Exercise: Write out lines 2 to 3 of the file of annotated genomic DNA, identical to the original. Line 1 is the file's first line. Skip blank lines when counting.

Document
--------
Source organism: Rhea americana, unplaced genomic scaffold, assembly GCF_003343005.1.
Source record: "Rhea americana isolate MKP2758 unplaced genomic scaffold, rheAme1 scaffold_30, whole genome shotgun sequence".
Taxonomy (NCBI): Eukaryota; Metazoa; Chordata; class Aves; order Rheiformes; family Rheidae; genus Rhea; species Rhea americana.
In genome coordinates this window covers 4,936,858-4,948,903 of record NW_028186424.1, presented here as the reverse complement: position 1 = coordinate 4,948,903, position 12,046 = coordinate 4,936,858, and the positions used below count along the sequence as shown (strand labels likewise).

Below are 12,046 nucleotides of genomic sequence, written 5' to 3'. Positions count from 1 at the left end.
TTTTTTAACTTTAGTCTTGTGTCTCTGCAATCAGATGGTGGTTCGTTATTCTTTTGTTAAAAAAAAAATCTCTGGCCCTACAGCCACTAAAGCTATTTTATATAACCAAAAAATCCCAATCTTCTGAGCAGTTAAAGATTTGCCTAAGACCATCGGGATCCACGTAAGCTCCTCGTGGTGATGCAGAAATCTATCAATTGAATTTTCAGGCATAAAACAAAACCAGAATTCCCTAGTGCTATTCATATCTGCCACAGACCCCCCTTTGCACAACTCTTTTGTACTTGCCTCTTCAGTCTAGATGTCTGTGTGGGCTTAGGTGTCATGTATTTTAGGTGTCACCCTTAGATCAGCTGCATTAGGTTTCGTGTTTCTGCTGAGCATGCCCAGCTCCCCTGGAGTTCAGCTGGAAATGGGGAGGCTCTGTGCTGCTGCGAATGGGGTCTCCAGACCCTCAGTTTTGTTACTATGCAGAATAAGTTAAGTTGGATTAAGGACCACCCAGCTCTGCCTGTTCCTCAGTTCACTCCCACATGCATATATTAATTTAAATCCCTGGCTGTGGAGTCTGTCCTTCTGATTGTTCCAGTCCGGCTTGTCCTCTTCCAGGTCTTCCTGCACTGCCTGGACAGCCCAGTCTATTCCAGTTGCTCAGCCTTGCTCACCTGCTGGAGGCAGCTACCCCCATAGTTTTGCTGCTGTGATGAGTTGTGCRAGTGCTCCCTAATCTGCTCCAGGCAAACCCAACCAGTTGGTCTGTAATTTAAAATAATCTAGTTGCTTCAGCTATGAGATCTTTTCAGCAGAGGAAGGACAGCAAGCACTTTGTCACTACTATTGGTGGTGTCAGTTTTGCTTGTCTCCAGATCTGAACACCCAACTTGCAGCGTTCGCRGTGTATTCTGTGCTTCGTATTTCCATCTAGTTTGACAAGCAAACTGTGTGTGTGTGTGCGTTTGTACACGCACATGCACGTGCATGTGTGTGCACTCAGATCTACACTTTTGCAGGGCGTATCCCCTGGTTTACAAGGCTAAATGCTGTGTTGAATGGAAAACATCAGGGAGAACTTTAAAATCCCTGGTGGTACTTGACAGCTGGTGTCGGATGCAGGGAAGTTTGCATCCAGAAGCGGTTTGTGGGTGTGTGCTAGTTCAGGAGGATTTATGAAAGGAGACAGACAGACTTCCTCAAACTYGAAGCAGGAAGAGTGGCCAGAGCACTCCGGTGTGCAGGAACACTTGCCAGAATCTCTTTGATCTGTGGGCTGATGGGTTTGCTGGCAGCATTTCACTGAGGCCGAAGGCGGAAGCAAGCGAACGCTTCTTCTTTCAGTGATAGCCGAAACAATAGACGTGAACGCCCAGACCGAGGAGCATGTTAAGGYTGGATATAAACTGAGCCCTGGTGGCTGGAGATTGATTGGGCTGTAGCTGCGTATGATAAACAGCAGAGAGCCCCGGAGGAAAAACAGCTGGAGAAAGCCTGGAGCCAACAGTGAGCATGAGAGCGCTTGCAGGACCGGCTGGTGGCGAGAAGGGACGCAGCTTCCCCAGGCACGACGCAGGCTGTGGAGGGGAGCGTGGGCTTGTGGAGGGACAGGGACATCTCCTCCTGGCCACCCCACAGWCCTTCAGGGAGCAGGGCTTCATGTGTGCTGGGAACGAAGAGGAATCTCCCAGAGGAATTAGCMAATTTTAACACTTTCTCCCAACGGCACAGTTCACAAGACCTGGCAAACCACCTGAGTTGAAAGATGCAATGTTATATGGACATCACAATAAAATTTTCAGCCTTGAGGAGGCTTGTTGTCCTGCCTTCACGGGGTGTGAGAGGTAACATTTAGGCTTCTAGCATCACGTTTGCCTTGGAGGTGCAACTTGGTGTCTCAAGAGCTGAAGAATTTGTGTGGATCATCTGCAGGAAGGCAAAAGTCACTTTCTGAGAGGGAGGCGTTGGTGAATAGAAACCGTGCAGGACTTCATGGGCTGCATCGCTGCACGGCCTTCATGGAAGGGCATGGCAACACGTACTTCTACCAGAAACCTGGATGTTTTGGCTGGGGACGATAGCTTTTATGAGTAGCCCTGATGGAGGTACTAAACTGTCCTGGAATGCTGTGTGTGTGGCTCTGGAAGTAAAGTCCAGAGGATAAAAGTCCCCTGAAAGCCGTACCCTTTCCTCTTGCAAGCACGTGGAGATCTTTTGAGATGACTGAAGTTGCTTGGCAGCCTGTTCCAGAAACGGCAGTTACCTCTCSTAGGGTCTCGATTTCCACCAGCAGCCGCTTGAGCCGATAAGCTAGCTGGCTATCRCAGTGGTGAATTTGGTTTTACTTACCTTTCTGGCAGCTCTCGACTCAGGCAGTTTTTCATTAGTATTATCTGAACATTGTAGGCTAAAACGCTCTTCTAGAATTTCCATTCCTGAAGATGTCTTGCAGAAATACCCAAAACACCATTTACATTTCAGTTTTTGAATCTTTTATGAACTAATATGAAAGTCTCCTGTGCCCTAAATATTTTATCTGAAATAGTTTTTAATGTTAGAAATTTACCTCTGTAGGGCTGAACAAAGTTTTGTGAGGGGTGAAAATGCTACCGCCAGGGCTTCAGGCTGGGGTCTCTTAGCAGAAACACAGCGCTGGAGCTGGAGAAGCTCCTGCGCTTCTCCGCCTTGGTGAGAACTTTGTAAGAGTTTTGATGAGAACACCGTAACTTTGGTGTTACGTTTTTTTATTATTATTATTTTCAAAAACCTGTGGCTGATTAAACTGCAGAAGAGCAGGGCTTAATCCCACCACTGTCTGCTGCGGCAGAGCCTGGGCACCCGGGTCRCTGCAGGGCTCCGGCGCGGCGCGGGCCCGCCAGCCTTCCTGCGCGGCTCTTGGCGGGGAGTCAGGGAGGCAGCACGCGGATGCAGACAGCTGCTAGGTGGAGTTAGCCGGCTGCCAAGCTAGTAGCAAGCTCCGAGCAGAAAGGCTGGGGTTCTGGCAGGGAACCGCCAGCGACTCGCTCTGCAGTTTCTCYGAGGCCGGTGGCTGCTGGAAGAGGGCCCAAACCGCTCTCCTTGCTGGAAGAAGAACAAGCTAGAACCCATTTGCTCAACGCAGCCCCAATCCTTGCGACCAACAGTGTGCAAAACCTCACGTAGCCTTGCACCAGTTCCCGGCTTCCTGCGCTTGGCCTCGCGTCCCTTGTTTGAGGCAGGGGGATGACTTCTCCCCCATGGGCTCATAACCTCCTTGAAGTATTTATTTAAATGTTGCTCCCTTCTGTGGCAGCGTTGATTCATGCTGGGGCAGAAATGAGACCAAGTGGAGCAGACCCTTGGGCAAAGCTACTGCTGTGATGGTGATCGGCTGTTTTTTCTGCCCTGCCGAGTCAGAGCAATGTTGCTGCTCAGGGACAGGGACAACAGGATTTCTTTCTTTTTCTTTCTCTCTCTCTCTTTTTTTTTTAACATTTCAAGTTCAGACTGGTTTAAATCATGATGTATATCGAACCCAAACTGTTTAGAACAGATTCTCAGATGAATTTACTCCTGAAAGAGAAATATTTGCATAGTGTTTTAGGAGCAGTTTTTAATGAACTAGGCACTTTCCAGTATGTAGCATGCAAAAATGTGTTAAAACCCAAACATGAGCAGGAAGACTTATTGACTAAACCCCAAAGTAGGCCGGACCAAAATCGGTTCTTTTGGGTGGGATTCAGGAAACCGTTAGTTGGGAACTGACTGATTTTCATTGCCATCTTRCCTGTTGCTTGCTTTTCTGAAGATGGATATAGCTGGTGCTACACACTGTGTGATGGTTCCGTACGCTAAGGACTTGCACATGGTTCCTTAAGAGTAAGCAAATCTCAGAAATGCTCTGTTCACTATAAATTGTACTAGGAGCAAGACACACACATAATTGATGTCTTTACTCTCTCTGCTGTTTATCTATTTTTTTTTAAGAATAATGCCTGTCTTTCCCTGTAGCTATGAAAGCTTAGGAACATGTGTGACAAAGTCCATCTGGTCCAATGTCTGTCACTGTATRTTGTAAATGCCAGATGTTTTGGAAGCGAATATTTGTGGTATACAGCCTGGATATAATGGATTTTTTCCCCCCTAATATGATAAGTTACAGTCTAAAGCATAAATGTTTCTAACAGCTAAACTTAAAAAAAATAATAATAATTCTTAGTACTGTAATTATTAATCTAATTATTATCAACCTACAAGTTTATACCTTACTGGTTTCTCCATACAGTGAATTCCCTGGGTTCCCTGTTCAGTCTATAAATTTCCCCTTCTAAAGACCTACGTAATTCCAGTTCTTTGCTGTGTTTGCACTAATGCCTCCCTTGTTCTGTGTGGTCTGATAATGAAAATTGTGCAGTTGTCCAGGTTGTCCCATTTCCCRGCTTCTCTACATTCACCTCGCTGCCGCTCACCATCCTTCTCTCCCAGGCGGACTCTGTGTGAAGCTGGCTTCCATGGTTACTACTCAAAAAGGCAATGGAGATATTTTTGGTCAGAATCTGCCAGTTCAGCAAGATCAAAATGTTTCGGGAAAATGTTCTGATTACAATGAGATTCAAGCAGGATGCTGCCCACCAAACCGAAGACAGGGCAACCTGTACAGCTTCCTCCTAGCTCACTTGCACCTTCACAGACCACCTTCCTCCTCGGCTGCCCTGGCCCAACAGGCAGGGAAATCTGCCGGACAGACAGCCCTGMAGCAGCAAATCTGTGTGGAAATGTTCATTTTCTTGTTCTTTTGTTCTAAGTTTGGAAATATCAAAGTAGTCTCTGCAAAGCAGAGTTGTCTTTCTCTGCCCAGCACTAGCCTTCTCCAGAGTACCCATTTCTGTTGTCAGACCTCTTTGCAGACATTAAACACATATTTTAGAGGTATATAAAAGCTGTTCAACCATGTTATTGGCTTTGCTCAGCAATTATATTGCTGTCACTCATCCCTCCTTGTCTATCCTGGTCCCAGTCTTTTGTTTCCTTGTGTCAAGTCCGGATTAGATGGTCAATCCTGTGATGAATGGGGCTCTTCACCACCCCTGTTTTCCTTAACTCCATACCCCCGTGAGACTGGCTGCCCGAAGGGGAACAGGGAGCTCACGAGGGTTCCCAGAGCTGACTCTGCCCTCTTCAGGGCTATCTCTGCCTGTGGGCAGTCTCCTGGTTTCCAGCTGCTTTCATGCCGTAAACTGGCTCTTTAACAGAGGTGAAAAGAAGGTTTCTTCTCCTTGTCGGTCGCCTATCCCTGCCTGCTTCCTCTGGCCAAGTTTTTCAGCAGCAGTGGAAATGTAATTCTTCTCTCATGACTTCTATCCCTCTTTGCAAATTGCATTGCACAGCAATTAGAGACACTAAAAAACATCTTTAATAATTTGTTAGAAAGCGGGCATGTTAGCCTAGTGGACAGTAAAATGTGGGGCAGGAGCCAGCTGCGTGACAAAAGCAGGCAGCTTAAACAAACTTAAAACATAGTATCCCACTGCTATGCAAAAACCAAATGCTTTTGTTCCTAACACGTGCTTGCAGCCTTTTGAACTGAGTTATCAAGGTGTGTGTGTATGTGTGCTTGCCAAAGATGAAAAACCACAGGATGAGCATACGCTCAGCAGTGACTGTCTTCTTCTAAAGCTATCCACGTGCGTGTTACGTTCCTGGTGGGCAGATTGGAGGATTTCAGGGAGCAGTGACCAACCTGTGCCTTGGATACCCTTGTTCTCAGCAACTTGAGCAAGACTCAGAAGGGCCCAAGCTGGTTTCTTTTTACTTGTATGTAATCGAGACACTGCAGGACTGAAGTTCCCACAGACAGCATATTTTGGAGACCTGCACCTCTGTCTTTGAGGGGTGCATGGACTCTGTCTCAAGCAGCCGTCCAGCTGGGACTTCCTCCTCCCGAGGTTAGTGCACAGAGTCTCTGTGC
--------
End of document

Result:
Source record: "Rhea americana isolate MKP2758 unplaced genomic scaffold, rheAme1 scaffold_30, whole genome shotgun sequence".
Taxonomy (NCBI): Eukaryota; Metazoa; Chordata; class Aves; order Rheiformes; family Rheidae; genus Rhea; species Rhea americana.